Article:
Some lessons on operational resilience from COVID-19
Good morning, good afternoon and good evening to everyone participating in today’s event. Let me start by thanking the Basel Committee for organising it, and for asking me to kick things off.
There’s rightly been a great deal of attention lately on financial resilience, given the world we’re operating in. But it’s equally important to stay focused on the operational resilience of the financial system as well. The ability of participants to continue to perform their core functions seamlessly and without disruption is obviously important to community confidence – and especially critical at a time when confidence might be a bit fragile. It will also play an important role in facilitating the economic recovery we’re all hoping for. Against that backdrop, today’s event is very welcome.
COVID-19 has been a very real test of banks’ operational resilience. Restrictions on social mobility have forced banks to rapidly adjust to new ways of doing business. While critical services have been maintained, key processes had to be changed – in some cases dramatically – to support customers, to address service provider failures, and to respond to local and overseas lockdown measures.
From my viewpoint, Australian banks have navigated the past six or so months quite well. Importantly, at a time of extreme community uncertainty and nervousness, there has been no significant degradation of services provided to customers.
But that doesn’t mean there aren’t already some lessons to learn, and I want to quickly list seven now. They don’t map perfectly to the Committee’s seven draft principles, but they’re quite well aligned.
- The first relates to board oversight of risks exceeding risk tolerance levels. At least in the early stages of the pandemic, many banks found themselves operating beyond their risk tolerance and, at least in some instances, this persisted for quite a while. While inevitably there was a need for speed, and often little choice in actions taken, quickly identifying and specifying the expectations from the Board and executive on their willingness to accept risks outside tolerance can undoubtedly strengthen response and recovery plans to get back within risk appetite.
- The second issue goes to the robustness and breadth of business continuity plans. For a situation that was routinely referred to as ‘unprecedented’, we shouldn’t expect perfectly formulated contingency plans that can be executed without a hitch. But there are a few areas to emerge where plans can reasonably be strengthened, including the repatriation of services previously conducted by offshore service providers; the impact of global offshore service providers impacted by lockdowns; and dealing with work-from-home for a very long period of time. Banks will need to re-evaluate what scenarios they consider plausible, and what additional scenarios they need to cater for in business continuity planning and testing. A key dimension will be the longevity of the disruption.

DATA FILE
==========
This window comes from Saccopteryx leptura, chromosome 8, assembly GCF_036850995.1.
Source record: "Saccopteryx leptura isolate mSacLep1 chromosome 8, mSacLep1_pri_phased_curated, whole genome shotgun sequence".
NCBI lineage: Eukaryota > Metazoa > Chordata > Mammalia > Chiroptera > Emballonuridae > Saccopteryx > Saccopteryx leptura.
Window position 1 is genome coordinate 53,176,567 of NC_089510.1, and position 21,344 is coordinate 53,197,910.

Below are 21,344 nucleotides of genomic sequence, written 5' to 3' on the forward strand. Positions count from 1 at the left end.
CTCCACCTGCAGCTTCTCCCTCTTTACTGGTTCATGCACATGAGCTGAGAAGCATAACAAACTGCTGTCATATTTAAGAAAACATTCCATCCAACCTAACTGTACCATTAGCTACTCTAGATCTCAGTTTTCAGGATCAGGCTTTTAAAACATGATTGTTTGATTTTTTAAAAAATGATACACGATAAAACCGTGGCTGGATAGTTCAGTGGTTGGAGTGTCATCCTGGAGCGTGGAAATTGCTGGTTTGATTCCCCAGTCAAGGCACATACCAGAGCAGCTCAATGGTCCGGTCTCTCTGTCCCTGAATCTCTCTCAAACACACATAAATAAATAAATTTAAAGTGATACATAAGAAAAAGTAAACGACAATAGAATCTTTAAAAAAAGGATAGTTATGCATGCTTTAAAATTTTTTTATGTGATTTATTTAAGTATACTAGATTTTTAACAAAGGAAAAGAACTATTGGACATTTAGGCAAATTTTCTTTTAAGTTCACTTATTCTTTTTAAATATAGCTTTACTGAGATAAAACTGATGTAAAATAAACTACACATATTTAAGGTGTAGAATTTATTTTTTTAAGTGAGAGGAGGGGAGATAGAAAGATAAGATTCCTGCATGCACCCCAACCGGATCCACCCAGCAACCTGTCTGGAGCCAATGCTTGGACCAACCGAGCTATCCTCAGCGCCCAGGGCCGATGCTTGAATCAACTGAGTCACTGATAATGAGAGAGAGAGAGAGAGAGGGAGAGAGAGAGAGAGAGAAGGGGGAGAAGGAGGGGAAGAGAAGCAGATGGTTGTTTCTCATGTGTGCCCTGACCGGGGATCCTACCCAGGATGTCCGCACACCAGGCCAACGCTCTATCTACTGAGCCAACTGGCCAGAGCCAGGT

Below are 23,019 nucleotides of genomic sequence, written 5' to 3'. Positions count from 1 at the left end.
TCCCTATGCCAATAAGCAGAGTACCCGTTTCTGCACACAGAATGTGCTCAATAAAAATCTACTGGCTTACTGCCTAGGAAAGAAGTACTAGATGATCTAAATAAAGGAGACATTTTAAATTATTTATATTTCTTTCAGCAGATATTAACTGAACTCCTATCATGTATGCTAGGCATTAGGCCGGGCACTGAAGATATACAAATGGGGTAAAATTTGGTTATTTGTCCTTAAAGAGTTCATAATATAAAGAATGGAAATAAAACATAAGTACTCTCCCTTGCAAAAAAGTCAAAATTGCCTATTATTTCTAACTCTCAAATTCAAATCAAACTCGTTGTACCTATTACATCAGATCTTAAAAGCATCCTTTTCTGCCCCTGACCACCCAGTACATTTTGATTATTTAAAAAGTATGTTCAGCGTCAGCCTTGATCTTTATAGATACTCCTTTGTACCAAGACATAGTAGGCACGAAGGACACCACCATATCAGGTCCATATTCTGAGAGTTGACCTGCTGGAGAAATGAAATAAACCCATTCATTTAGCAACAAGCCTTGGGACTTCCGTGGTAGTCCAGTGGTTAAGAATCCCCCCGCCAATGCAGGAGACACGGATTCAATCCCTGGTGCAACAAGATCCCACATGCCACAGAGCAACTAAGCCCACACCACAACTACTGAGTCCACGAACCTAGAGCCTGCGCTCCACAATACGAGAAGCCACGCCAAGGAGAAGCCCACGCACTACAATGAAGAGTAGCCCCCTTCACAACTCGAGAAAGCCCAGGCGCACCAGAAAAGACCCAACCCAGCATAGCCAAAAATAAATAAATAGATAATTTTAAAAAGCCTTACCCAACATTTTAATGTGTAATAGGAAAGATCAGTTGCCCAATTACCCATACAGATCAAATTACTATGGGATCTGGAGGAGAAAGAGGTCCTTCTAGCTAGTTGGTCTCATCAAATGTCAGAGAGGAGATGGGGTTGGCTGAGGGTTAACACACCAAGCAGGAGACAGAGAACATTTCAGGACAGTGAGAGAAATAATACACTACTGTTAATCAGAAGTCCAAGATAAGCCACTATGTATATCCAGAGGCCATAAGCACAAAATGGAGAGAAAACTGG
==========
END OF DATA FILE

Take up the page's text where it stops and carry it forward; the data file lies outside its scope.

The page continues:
- Turning to technology, the third issue is the increased risks to information security. Health restrictions have compelled large numbers of staff to work from home. This introduces a range of heightened security concerns, including the capacity of virtual private networks to support remote working, the security of information accessed in the home environment, and the dependency on home rather than enterprise-grade connectivity. New cyber-attack vectors have opened up.
- That brings me to the fourth issue – the impact of change freezes and deferrals on longer-term system hygiene. A common response by banks to the onset of the crisis was to maximise the short-term stability of their technology through change freezes and delays to implementation of new products and features. Undoubtedly, that worked. But as the disruption persists, it’s a less viable strategy. It’s introducing a backlog of work that still needs to be done, and if the deferrals include less critical security patches, information security vulnerabilities can be building over time.
- My fifth issue is the reliance on third party service providers. COVID 19 has highlighted vulnerabilities created by key service providers, especially those located offshore. It’s also put a spotlight on potential concentration risks and interconnectedness from an ostensibly diverse range of banks relying on a few key critical service providers.
- Sixth is the ability to test some contingency arrangements. While COVID-19 has provided an invaluable real world test of some aspects of contingency planning, other aspects have suffered. The pandemic’s impacts have not only delayed some testing, but have also created challenges for banks’ ability to enact disaster recovery plans that involve, for example, accessing physical alternative sites (albeit they may be less critical in future with more robust remote working). While there’s a natural focus on the lessons from COVID-19, other risks such as wholesale data centre loss, major cyber-attack and data corruption haven’t gone away.
- And last, but definitely not least, is the human toll of an extreme environment. COVID-19 has brought to the fore the impact of a prolonged period of remote working and lockdowns on staff wellbeing, with an increased prevalence of mental health issues from stress, anxiety and isolation. Contingency planning in the future will therefore not just be about systems and processes, but will inevitably have a much stronger ‘human’ element to it.
They are a few early lessons I thought worth highlighting. I’m sure participants will offer up others.
What’s important is not the length of the list, but that the lessons are not lost. The Committee’s draft principles on operational resilience will hopefully help ensure that’s not the case.